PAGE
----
May 4, 2017
Dear Member of the Michigan Congressional Delegation:
We are writing to express the concern of the Great Lakes Council of Fly Fishers
International (formerly the International Federation of Fly Fishers) regarding the
interruption of double-crested cormorant control in the Great Lakes. The Great Lakes
Council represents the interests of fly fishing anglers in Michigan, Indiana and
Northwest Ohio. We partner with the Michigan DNR through the Lake Michigan Citizens
Advisory Council and other conservation partnerships. The Advisory Council provides
recommendations to the MDNR regarding fishery goals, objectives and management
plans. It is in the spirit of that charge that we convey our concerns about the loss of
effective cormorant control in the Great Lakes region.
Cormorants are a federally-protected fish eating bird. From the early 1970s to 2000
cormorant numbers increased from near zero to 115,000 birds in Michigan waters. The
Great Lakes regional population was estimated to be 326,000 birds in 2009. The vast
majority of these cormorants reside in Lakes Michigan and Huron. Their diets consist
mostly of alewives and round gobies (forage fish) but also significant numbers of
stocked trout, salmon, and highly valued smallmouth bass, and yellow perch. Although
fisheries of 24 states are affected by cormorant depredations, Michigan hosts about
55% of the interior population’s breeding pairs and can be considered “ground zero” for
negative impacts from cormorants.
For a variety of reasons, mostly having to do with invasive species, Lakes Huron and
Michigan have seen their prey fish populations plummet with drastic consequences to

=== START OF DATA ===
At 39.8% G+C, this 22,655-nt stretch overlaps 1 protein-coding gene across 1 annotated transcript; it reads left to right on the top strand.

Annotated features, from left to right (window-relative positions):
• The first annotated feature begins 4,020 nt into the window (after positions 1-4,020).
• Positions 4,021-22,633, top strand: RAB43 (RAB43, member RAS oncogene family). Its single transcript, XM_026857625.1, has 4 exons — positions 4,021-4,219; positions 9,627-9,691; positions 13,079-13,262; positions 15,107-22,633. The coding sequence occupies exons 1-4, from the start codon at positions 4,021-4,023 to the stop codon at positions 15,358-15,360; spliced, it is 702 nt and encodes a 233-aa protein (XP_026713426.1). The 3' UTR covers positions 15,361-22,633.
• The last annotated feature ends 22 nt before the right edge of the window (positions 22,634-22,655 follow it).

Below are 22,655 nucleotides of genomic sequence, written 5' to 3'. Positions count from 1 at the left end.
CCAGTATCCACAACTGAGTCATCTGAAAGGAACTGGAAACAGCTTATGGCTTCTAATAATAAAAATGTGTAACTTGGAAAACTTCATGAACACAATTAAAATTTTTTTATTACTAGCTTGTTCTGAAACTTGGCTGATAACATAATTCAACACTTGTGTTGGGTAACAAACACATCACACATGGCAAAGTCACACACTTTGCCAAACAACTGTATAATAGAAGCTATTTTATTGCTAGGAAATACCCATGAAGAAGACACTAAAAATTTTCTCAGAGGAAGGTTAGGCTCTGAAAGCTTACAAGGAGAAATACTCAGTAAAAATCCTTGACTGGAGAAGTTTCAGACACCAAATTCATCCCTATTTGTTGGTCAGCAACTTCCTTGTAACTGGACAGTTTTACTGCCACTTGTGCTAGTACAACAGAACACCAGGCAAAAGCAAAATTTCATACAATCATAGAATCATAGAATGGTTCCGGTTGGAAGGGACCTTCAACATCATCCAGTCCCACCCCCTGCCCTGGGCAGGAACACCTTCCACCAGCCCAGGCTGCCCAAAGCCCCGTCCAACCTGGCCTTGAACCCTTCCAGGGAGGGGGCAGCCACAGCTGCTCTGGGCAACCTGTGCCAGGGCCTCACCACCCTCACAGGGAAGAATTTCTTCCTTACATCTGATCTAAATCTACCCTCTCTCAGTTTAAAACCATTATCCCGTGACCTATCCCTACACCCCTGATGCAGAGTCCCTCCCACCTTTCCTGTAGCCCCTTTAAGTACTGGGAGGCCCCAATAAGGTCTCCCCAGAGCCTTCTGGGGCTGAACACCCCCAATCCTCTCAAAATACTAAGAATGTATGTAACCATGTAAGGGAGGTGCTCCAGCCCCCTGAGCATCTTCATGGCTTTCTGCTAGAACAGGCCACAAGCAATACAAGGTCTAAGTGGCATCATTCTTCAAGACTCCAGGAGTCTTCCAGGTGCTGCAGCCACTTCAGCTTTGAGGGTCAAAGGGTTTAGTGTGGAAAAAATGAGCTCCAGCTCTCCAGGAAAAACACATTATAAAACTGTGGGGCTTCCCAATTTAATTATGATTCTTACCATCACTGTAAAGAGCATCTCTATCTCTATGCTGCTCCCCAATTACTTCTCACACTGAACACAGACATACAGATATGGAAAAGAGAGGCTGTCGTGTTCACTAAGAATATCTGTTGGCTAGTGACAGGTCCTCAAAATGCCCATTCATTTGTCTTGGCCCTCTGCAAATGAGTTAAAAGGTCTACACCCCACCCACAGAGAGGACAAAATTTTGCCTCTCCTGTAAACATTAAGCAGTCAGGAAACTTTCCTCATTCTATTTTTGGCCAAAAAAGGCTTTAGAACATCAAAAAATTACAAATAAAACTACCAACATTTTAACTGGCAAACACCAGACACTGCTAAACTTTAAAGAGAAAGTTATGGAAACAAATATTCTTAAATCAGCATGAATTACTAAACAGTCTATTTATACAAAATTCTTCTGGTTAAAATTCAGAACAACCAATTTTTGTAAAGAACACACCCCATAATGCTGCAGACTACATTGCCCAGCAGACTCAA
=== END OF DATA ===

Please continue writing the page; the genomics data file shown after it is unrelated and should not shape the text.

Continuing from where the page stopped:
their incredibly important trout, salmon and perch fisheries. Research has firmly
established the linkage between cormorant predation on fish populations and the
decline in their fisheries. The US Fish and Wildlife Service (USFWS) recognized this in
2003 and established a Public Resource Depredation Order (PRDO) that provided
cormorant control options to the states and the US Department of Agriculture.
Implemented over the last 12 years, these measures have been highly successful in
reducing cormorant abundance to acceptable numbers and have restored our fisheries.
On May 25, 2016, a U.S. District Court for the District of Columbia ruled that the US
Fish and Wildlife Service had done an inadequate environmental review of ongoing
cormorant control efforts, effectively stopping this program that is essential to both the
health of Great Lakes fisheries and the aquaculture industry in 24 Eastern and
Midwestern states. The USFWS says it will be proceeding slowly (if at all) on a new
Environmental Assessment and has no plans to re-establish depredation orders for control of cormorants for fisheries benefits. This means years of progress in cormorant
population management near important fisheries will be lost.
Michigan cannot afford to see more of its diminishing Great Lakes perch and forage fish
supplies become prey of rising cormorant numbers. Furthermore, stocking of trout and
salmon can become impractical when cormorant numbers at the stocking sites become
excessive. Thus, the USFWS decision not to immediately revise the environmental
assessment and re-establish depredation orders brings cormorant management to a
standstill and threatens many important Great Lakes fish populations and recreational/
Management of very important fisheries in the Great Lakes has come to depend on
cormorant control and we object to the abandonment of the Great Lakes states
(Michigan in particular) by the USFWS decision that this is not a priority for them.
We ask that Congress intervene by directing the US Fish and Wildlife Service to
expedite the necessary environmental reviews to fully restore depredation permits and/
or a Public Resource Depredation Order for cormorant control for fisheries benefits. If
necessary, we suggest including this directive in the current budget bill tying their
funding to this call for action.
Thank you very much. We are placing our faith in you to bring this federal agency back
to an important issue and to once again partner with the public and the states to ensure
healthy fishery resources in the Great Lakes.
Dennis O’Brien President, Dave Peterson Vice President for Conservation
cc: James Dexter, Chief of Fisheries Division, MDNR Frank Krist